On McFadden’s chances for a medal in Sochi, Farra said, “Who knows? She is super strong and unbelievably fit. She has the most important part of nordic skiing down which is the fitness, and that’s impossible to fake. Technical skills will be an issue for her because her racing wheelchair doesn’t slide around corners and have the potential of going off the course and crashing into trees. It would be a huge challenge for anyone to go from newbie to Paralympic athlete in such a short period of time.”
McFadden first demonstrated her potential by winning the sprint race at last year’s U.S. Adaptive Cross Country Championships at Soldier Hollow last year in a borrowed and somewhat ill-fitting sit ski. After, Farra contacted a Japanese company that makes sit skis designed to accommodate McFadden’s more forward-leaning position in wheelchair racing.
“As soon as she slipped in there, and I mean slipped in there because it’s a tight fit, she got this big smile on her face,” he said. “We’ll see how it works out because her first race in it will be at the IPC [International Paralympic Committee] World Cup races in Canmore in December.”
In addition to finalizing the team at World Cup and National Championship races this season, Farra’s strategy is to use these races to get his staff ready for Sochi.
“We plan to bring a large team and the entire Sochi staff to Canmore [in December] because we’ve had a huge transition from being a country that shows up with only a few athletes,” he said of the early season World Cups. “We need to make sure we protect the chances of our top athletes to steal a medal and give the appropriate level of service to those developing athletes who are experiencing their first Paralympics. We’re looking forward to getting all those things dialed in.”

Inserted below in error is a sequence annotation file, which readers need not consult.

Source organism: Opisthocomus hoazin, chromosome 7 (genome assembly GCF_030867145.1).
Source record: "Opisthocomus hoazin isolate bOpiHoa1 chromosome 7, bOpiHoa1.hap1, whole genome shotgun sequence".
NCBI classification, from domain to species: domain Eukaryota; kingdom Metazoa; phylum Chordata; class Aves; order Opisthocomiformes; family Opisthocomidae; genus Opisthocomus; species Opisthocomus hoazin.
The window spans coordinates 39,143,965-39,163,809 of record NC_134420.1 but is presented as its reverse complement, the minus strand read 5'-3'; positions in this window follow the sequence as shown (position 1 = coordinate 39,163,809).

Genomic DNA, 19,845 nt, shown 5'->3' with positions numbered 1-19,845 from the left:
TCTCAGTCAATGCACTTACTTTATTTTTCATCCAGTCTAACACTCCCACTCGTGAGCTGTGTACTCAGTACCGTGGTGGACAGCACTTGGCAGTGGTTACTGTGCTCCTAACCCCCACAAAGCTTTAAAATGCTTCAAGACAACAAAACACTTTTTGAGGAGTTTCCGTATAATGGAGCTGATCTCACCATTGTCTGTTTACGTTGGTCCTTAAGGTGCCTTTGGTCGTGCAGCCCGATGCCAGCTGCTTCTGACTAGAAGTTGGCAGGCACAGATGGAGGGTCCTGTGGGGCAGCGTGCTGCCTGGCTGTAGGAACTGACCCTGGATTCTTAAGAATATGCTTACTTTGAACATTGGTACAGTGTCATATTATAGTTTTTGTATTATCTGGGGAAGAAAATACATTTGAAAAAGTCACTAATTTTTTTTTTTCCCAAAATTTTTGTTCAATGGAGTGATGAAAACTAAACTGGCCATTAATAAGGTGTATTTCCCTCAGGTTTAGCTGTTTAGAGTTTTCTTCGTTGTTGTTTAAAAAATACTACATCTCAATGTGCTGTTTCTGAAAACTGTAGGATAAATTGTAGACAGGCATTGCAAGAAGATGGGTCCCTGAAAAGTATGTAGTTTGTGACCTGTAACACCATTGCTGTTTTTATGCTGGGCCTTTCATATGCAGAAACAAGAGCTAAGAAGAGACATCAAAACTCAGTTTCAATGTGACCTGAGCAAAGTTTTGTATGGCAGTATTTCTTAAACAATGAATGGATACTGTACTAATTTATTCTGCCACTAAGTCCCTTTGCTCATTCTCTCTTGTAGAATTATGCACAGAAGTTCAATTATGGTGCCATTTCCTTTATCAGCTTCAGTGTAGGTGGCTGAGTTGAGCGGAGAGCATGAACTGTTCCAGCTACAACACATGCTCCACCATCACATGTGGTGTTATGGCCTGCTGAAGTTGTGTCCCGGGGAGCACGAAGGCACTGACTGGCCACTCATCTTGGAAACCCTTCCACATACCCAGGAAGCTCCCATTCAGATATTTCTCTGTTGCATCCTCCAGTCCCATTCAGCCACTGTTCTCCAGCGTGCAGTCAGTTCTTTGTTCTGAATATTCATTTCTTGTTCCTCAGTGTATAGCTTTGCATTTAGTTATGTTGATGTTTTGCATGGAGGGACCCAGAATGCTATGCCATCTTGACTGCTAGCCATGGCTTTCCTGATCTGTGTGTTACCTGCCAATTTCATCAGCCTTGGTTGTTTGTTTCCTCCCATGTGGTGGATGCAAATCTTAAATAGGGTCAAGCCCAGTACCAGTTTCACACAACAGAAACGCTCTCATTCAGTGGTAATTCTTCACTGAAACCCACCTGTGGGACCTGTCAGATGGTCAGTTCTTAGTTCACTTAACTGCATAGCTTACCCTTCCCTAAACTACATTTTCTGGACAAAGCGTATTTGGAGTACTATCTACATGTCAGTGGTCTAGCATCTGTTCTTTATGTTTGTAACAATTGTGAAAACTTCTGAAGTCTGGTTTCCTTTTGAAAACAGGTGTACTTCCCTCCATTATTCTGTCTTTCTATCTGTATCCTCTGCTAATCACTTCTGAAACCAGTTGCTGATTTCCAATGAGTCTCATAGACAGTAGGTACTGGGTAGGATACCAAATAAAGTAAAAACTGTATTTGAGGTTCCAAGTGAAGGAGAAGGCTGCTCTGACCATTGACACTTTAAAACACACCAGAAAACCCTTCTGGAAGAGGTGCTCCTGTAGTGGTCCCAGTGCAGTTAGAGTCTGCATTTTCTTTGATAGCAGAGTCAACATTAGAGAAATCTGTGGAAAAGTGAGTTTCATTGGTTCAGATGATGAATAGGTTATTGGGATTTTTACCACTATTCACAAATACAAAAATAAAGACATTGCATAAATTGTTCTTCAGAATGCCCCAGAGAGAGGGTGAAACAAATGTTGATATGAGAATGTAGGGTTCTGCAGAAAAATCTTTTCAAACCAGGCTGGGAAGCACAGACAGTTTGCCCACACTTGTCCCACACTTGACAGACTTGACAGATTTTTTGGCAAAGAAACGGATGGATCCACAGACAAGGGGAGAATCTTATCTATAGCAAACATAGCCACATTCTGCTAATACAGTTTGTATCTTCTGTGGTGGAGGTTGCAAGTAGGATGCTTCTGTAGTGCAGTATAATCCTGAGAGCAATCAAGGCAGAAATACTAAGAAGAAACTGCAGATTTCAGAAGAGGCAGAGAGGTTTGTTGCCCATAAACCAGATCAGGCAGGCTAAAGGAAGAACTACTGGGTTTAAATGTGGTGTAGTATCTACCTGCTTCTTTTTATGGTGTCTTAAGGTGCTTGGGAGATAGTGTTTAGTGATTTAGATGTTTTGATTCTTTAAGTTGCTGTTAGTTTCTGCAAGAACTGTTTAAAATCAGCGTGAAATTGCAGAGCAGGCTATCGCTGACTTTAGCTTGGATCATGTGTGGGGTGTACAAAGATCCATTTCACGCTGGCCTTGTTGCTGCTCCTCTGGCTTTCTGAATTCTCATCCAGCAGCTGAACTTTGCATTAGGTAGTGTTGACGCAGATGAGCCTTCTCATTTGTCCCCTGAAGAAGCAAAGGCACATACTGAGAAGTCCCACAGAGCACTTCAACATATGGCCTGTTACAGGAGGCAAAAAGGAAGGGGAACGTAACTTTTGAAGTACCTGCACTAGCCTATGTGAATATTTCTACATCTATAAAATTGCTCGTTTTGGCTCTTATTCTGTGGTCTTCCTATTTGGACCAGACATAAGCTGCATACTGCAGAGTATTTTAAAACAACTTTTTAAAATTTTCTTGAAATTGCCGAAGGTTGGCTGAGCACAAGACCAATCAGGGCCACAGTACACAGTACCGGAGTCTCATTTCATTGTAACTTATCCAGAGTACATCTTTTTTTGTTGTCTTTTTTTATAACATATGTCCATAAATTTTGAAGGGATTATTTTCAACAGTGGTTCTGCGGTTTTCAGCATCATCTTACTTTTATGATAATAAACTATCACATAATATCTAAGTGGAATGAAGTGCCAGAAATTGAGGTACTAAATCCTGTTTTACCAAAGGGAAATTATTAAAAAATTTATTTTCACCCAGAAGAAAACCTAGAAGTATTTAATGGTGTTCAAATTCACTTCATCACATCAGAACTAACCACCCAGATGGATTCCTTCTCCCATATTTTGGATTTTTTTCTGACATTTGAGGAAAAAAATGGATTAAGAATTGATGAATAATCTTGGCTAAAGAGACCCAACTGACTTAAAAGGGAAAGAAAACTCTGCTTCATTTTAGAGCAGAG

Nationals are held alongside the able-bodied U.S. Cross Country Championships at Soldier Hollow in January, followed by World Cup races in Oberstdorf, Germany.
In October, national-team coach James Upham accompanied four sit-skiers – Cnossen, Soule, Halsted, and Oksana Masters – at a U.S. Paralympics Nordic camp in Oberhof, Germany. It was the team’s first training camp in the ski tunnel there.
According to Farra, they’ll take six or seven athletes to Oberstdorf for the World Cup races from January 16-19.
“We’re going to bring a small elite group … who we feel need to be there to dial in their chances of winning medals in Sochi,” Farra said. “After Germany the team will hole up in Winter Park Colorado which will be good in terms of an altitude strategy. After that, we’ll head to Italy a week before the games and stay at a beautiful five-star resort on the top of a mountain with ski in ski out and a biathlon range, to relax a bit and get used to the time change before flying to Sochi.
“And that’s it,” he added. “We’ll be there and then we’ll be back here in March after we win a bunch of medals. Then we’ll come home and hang them up and enjoy them!”
About the Author:
FasterSkier’s Para-Nordic contributor, Mark Vosburgh lives in Missoula, Mont., where he works as a Wildfire Scientist for the US Forest Service. In addition to being a chemical engineer, Mark is a cross -country and backcountry skier, bluegrass musician, and biker. He’s also a freelance writer for numerous publications, including 48 Degrees North and MakeitMissoula.com.
FasterSkier’s Para-Nordic contributor, Mark Vosburgh lives in Missoula, Mont., where he works as a Wildfire Scientist for the US Forest Service. In addition to being a chemical engineer, Mark is a cross-country and backcountry skier, bluegrass musician, and biker. He’s also a freelance writer for numerous publications including for 48 Degrees North and MakeitMissoula.com.